Also pretend Vader kept telling Luke he was better than him because Luke keeps using the Force to get what he wants. That’s basically the souls in this book, except Darth Vader is also a good guy too and everybody wants to play soccer with him.

Ariel says: God, Matt, they just want to experience life! They just want to watch Parks and Recreation and eat muffins and stuff. 

Anyway, want to actually know what was going on in the room with the dead humans and souls? Because Wanderer only actually tells us now in conversation with Jeb, because apparently the reader isn’t important enough to tell this sort of thing to.

“That’s what’s happening, isn’t it? Doc slices up my family, and their limbs shred through the brains of yours.”

Wait, is that what happened in that room? Geez, Wanderer, an explanation of what was horrifying about the scene when we were at the scene could have been useful.

Ariel says: Wanderer didn’t know that’s what was happening then, though. All she saw were baby souls all torn apart. Jeb told her in this scene what was actually going on and then Wanderer was like, “Oh, so that’s what’s going on.” 

“Jeb, we are relatively tiny creatures, utterly dependent on unwilling hosts. We wouldn’t have lasted very long if we didn’t have some defenses.”

Also you wouldn’t have lasted very long if you had any natural way of entering a host instead of being completely dependent on a surgical procedure you can’t actually perform yourselves, but that’s just, you know, science. It’s clearly way more important to acknowledge natural selection by talking about a defense mechanism in which a parasite incapable of surviving outside a host body with no independent means of acquiring another can kill its host- wait, this doesn’t make any sense either.


The souls really need to watch this show.

Jeb takes this into consideration and determines that they’ll stop cutting people up, since that approach won’t work. Ian comes back and talks with Wanderer about what she’s learned from her newfound perspective on the human side of the war.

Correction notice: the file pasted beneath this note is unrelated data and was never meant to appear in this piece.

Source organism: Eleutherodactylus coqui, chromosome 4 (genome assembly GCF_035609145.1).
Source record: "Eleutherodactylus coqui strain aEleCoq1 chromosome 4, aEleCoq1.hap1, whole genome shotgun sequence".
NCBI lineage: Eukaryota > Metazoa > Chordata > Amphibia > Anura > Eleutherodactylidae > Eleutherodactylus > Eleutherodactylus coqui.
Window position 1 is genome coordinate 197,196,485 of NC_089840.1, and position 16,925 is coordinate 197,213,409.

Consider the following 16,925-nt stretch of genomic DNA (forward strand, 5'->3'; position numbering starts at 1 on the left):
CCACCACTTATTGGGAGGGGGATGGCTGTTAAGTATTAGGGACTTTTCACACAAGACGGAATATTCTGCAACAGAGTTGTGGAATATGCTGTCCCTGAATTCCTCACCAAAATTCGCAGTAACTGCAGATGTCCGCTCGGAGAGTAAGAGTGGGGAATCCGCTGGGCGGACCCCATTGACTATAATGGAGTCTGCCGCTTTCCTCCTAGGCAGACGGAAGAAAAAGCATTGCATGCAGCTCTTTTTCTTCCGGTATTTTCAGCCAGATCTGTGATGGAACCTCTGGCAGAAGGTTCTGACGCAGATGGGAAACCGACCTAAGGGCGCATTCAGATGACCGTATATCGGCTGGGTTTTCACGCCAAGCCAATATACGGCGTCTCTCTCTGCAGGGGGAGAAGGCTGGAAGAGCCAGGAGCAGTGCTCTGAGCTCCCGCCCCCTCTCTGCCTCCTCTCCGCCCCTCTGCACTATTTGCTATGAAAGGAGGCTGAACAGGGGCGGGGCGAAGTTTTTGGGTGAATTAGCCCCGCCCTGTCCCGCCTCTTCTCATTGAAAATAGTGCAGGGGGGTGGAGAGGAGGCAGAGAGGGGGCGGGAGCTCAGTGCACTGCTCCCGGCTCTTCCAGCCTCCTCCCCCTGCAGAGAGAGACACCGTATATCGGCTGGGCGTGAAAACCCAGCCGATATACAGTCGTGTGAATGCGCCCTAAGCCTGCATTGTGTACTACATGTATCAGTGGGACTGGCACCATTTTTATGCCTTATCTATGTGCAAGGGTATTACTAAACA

“All’s fair in war,” I murmured, trying to smile.
He grinned weakly back. “And love. You forgot that part.”

Oh shut the fuck up, Ian.

Ariel says: I second that motion. I fucking hate this guy! 

The rest of the chapter deals with how Jamie got an infection on the raid and they don’t have medicine so they can only let him rest and wait it out and I honestly just don’t care. Look, Jamie’s nice and all, but I don’t believe for a second that his life is actually in danger in this book. Let’s just get to the part where Wanderer realizes Melanie’s been gone for a while and she’s worried she lost her, so she does the only logical thing to try to bring her back.

I pulled [Ian] into one of the dark corridors, picking at random. It was deserted. […]
“I need you to kiss me, Ian. Now. Please.”


Ariel says: So she’s doing this to test whether or not Melanie is still in her head, I guess. She and Ian seem to be on equal levels of douche. 

Chapter 42: Forced

Okay, she does acknowledge to Ian that it’s not fair to Ian, but she doesn’t explain what’s going on until after he kisses her and there’s still no sign of Melanie.

“No, Ian. Really kiss me. Like… like you’re trying to get slapped. Do you understand?”

Goddammit, can we read one book for this blog where BDSM doesn’t come up at some point?